Now, Mr. Kearney, you brought up the task force that's been created and has been working. I'm hoping that these things are being looked at, the nuances and the differences.

I apologize for stealing this question from some of my Saskatchewan colleagues here, but I'm curious to find out. I'll ask a couple of questions and then leave the floor open for those of you who want to answer.

Mr. Bubar, you said you've basically got all-stakeholder approval, that there was no resistance in any of the projects that you had.

Mr. Goad, I believe in your testimony you said, if can use the words, that aboriginal governments were doing something to suit their own purposes, which sounds to me like it's not quite as clean-cut as what Mr. Bubar said. I'm wondering what the nuance differences could be in that. I'll let you take your shot at that first set of questions.

I'm from Alberta. The Rocky Mountains is where I like to go fishing and hunting and so on, but most of the roads that I come across out there, other than the public roads, have a gate across them because they were built by an oil and gas exploration company or they were built by a forestry company, and those roads are owned by those companies. This is a public safety issue, because those roads were built and designed for hauling out logs, for big service vehicles and so on. When those leases are up or those cut blocks are taken care of, then there's public access into those roads. Those roads are obviously paid for by the company on a cost-recovery basis for access to the resource.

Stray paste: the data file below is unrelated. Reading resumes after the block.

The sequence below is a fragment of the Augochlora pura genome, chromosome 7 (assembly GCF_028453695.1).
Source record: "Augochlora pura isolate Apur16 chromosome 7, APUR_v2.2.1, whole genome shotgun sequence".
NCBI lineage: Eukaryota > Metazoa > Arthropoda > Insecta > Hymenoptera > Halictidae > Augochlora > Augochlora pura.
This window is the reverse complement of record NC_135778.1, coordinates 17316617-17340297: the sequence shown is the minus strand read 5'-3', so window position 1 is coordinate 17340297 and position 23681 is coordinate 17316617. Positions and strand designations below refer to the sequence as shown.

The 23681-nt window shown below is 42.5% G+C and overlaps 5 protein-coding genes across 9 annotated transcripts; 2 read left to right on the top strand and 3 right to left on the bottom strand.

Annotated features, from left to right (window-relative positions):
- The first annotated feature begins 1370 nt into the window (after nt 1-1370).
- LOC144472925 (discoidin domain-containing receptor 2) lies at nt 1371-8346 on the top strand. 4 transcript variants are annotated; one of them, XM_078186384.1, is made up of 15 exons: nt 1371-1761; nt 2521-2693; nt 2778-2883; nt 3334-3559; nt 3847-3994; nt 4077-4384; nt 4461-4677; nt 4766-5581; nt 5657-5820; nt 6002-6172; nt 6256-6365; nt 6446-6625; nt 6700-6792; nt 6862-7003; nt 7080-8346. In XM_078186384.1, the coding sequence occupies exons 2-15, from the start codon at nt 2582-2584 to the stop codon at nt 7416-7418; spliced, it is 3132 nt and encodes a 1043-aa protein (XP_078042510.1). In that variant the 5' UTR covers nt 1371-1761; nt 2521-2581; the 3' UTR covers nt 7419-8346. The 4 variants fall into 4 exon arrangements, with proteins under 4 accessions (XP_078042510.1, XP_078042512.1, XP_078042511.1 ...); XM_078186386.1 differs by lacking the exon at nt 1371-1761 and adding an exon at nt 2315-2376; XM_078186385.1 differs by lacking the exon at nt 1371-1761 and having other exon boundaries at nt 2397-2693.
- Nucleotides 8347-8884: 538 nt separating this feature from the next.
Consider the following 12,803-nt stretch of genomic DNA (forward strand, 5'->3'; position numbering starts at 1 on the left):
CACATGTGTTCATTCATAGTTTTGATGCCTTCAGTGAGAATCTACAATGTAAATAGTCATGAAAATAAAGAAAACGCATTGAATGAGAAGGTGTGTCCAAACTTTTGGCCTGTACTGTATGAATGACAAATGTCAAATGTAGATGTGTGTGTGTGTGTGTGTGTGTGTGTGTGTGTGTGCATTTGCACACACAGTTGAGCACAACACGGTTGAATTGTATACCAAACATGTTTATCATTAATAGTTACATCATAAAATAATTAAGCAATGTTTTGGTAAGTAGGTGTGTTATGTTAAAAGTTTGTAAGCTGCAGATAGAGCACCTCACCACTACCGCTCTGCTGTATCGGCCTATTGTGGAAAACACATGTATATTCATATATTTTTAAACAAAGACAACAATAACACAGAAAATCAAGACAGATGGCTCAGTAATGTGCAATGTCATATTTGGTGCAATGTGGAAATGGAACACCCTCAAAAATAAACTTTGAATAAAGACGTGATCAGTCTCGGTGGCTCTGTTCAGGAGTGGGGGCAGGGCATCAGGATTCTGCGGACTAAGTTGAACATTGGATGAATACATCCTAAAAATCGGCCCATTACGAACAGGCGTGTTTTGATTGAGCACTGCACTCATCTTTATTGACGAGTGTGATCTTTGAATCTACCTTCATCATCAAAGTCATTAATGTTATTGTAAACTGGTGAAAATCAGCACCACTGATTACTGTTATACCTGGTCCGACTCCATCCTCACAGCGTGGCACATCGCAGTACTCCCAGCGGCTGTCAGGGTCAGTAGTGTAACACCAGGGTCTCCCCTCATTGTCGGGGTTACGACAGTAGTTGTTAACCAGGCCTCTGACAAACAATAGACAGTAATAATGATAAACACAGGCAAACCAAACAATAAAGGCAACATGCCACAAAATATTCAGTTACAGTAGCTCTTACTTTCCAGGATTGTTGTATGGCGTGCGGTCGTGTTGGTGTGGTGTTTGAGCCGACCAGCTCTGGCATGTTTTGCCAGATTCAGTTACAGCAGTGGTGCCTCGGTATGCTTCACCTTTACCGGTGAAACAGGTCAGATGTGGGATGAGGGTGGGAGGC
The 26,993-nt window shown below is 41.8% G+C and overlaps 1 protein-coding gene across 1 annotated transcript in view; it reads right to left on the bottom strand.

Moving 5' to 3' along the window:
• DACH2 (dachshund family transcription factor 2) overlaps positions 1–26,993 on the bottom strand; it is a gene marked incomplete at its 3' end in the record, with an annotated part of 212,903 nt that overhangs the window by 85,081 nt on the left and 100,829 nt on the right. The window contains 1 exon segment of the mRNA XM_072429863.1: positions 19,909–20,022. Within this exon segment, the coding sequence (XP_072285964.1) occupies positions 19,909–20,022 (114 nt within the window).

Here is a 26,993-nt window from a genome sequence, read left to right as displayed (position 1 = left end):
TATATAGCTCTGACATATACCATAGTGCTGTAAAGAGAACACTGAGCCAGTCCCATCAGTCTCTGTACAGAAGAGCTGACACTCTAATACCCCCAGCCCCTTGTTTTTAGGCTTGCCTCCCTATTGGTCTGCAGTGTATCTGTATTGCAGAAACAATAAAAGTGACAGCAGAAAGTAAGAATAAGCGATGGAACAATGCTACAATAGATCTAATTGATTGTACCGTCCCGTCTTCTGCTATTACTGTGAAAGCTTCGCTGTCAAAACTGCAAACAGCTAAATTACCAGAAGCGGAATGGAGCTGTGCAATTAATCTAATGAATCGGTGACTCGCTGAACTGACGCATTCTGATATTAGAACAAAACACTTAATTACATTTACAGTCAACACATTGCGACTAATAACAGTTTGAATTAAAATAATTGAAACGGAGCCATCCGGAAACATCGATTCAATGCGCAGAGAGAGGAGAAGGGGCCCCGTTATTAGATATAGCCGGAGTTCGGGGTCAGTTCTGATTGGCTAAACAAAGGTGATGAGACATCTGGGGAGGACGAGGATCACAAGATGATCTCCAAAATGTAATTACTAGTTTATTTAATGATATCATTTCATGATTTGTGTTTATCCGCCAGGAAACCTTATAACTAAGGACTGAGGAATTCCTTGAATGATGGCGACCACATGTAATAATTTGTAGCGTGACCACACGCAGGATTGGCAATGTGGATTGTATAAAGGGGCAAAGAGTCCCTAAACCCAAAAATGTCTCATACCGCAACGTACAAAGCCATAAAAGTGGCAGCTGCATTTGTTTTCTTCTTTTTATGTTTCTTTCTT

If you're going to ask me, as a politician, to make a recommendation that the Government of Canada or other levels of government should be partnering and paying for some of this public infrastructure, which is the case, that money's going to have to come from someplace. It's going to have to come from the tax base. That means I'm going to have to increase payroll taxes or increase corporate taxes and so on, to balance off those needs.

I guess I'm putting the question directly to you: would you rather pay more taxes to have roads built by the government, or would you rather have less government and build your own road and get the permitting done quicker?

4:20 p.m.


The Chair Conservative Leon Benoit

It was directed to Mr. Goad, I believe.

4:20 p.m.

President, Fortune Minerals Limited

Robin Goad

The first question I think Dr. Schryer will answer, and then I'll deal with the other two that were directed at our company.

4:20 p.m.


The Chair Conservative Leon Benoit